• Voting against stronger reporting requirements for lobbyists involved in fundraising for candidates (5/24/07, RC#420);
  • Voting against repealing weak House ethics rules (4/27/05, RC# 145); and
  • Voting for allowing groups to pay for a Congressperson's travel, and lobbyists to cater dinners to their offices (1/7/03, RC#4);
I think its safe to say this race is closer than many people think. Ackerson's willingness to go after Buyer has helped him down the stretch, and rightly so. Do we have another upset brewing? Only time will tell but one things for certain, its looking better with each passing day.

IN-Gov: Debate Details

The talk of the state today surrounds tonight's gubernatorial debate. With questions circling to the extent of media participation and broadcasting, rest assured this debate will be aired by as it turns out nearly everybody.
The Indiana Debate Commission says stations airing the debate will include: Indianapolis stations WFYI, WRTV and WTHR; Lakeshore Public Television in Merrillville; WJTS, Jasper; WFWA, Fort Wayne; WTIU, Bloomington; and WIPB, Muncie.

The debate also will be carried on C-SPAN
We can expect democrat Jill Long Thompson to come ready to fight. Indeed, its not a stretch to say her entire campaign hinges on her ability to turn heads tonight.

Alas, I will put up some more thoughts and an openthread when it gets closer to 8 p.m. 

Feed the Backlash

After reading Netroots Nation the activist in me felt compelled to go out and grab a copy of Kos' new book, Taking On the System. While I plan to delve into the book in more detail for this Sunday's edition of the progressive book club, I wanted to highlight one of the book's key points-- as it seems especially fitting for the Obama campaign these last few weeks.
"When your enemies begin to notice you-- and attack you-- you have arrived. Instead of avoiding confrontation with gatekeepers and opponents, embrace it and feed it. Stoking the flames of controversy brings visibility to your issues, raising your profile and effectiveness, and begins a cycle of ever-increasing attention that you can use to your advantage."
Like usual, Kos nails it on the head. Obama would be wise to heed this advice-- because ultimately who knows, it may be just the strategy needed to push the campaign out in front once and for all. 

Monday, September 15, 2008

Electoral Math

With the political climate beginning to normalize post-conventions, its worth taking a look at where the race stands according to recent polling data. Below is how the map shakes out based on RCP averages. Bear in mind this data includes a slew of battleground state polls released just today. 
To say at this point the race is a toss up would be quite the understatement. However you look at it, one thing is all to clear-- Obama still has a lot of work to do. For what its worth though, my gut tells me shoring up votes in Florida and Ohio will go a long way in influencing electorate trends in other key battleground states. And what's more, the current political climate, engulfed with financial woes and outright campaign lies, should favor Obama considerably in the days and weeks to follow.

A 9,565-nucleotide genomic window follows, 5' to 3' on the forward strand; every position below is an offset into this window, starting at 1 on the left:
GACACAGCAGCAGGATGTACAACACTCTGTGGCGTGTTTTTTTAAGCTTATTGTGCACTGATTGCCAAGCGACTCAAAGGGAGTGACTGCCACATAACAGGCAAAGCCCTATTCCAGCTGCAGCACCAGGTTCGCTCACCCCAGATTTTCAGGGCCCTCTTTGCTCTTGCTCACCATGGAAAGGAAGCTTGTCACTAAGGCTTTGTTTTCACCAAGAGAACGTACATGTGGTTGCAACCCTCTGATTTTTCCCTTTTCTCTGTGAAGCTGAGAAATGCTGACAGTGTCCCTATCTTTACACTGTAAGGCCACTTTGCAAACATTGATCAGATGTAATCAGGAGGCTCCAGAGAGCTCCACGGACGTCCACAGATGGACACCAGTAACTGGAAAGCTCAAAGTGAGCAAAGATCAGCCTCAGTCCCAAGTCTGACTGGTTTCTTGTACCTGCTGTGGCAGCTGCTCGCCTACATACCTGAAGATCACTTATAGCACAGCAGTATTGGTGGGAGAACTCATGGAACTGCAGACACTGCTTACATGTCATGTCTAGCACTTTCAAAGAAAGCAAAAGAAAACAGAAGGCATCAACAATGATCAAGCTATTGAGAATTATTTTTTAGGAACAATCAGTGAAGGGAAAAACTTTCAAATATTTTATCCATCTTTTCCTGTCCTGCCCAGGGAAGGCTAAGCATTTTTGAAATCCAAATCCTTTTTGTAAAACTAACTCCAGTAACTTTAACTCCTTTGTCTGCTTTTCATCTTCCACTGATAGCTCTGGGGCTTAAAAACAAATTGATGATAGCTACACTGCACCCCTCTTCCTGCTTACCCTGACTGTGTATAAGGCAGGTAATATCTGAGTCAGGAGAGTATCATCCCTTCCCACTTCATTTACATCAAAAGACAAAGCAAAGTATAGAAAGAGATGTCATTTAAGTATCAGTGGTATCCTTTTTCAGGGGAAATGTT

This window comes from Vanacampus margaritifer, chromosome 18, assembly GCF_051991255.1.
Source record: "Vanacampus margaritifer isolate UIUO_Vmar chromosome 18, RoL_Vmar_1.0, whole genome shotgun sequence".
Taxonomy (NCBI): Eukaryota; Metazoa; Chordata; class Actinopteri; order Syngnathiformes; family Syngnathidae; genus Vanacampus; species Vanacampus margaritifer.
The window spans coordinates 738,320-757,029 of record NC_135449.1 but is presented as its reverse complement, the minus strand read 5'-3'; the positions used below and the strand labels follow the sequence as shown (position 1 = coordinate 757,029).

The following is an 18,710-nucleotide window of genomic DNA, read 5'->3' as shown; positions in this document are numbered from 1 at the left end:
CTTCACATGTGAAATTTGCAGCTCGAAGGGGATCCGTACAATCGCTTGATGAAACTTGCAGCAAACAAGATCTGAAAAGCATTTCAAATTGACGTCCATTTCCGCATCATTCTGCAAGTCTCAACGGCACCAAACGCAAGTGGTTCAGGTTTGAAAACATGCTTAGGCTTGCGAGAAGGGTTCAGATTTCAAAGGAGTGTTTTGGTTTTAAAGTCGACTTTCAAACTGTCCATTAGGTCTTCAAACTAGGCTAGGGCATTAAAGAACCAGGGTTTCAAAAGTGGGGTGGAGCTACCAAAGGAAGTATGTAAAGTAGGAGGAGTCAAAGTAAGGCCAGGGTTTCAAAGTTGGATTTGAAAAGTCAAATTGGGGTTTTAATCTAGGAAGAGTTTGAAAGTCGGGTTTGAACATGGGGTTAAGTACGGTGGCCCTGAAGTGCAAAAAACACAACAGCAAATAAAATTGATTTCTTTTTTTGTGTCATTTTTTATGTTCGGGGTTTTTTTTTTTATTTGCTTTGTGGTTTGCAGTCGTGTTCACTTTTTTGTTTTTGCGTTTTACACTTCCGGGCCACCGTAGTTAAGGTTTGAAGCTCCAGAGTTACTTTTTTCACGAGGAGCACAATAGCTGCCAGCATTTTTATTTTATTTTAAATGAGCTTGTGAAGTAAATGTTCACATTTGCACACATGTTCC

And one final question. Why is getting polling data from Indiana so difficult? While other swing states spew forth polling on a seemingly every other week basis, Indiana still clings to results of a poll conducted prior to either party convention. 

Quote of the Day, Liars Edition

"McCain has similarly gone one step too far, attributing to Obama things that are, you know, beyond the 100% truth test."

-- Karl Rove, on Fox News Sunday, talking about Sen. John McCain's advertising.

Midday Roundup

The remnants of Ike reminded Hoosiers just how much of a SOB he is really is, bringing 60+ mph winds and buckets of rain to most of Indiana yesterday. Powerless to prevent the inevitable, I was forced to sit around and watch as first my power and then my phone went out thanks to a cacophony of falling tree limbs and flying debris. As such I spent most of the day in the dark, hopelessly devoid of any news or football, but as of this morning  I am thankful to say the fine people of the power company finally have me back on the grid. While I attempt to recover and catch up, here are a few stories that have caught my attention on this gloriously windless Monday afternoon.
  • Kansas Governor Kathleen Sebelius was in Indiana yesterday stumping on behalf of the Obama campaign. Her presence emphasizes the campaign's growing belief that Indiana can be swung blue this year.

  • The first of three gubernatorial debates is scheduled for tomorrow in Merrillville. Without a shadow of doubt, democrat Jill Long Thompson needs to have a strong showing if she wants to have any chance of knocking off Mitch come November.

  • As the devastating financial crisis continues to unfold, wreaking havoc on the stock market as we speak,  its worth reminding everyone where John McCain stands on the issue of our economy.
    "The issue of economics is not something I've understood as well as I should."

IN-Sen: Dem's Lofty Agenda Reawakens Forgotten Legislature

One things for certain, Indiana Senate Democrats will have their hands full fending off questions concerning their newly announced legislative agenda. Released last week, the hodgepodge list covers a wide range of issues, clearly demonstrating a desire to push the Indiana legislature into new and uncharted waters.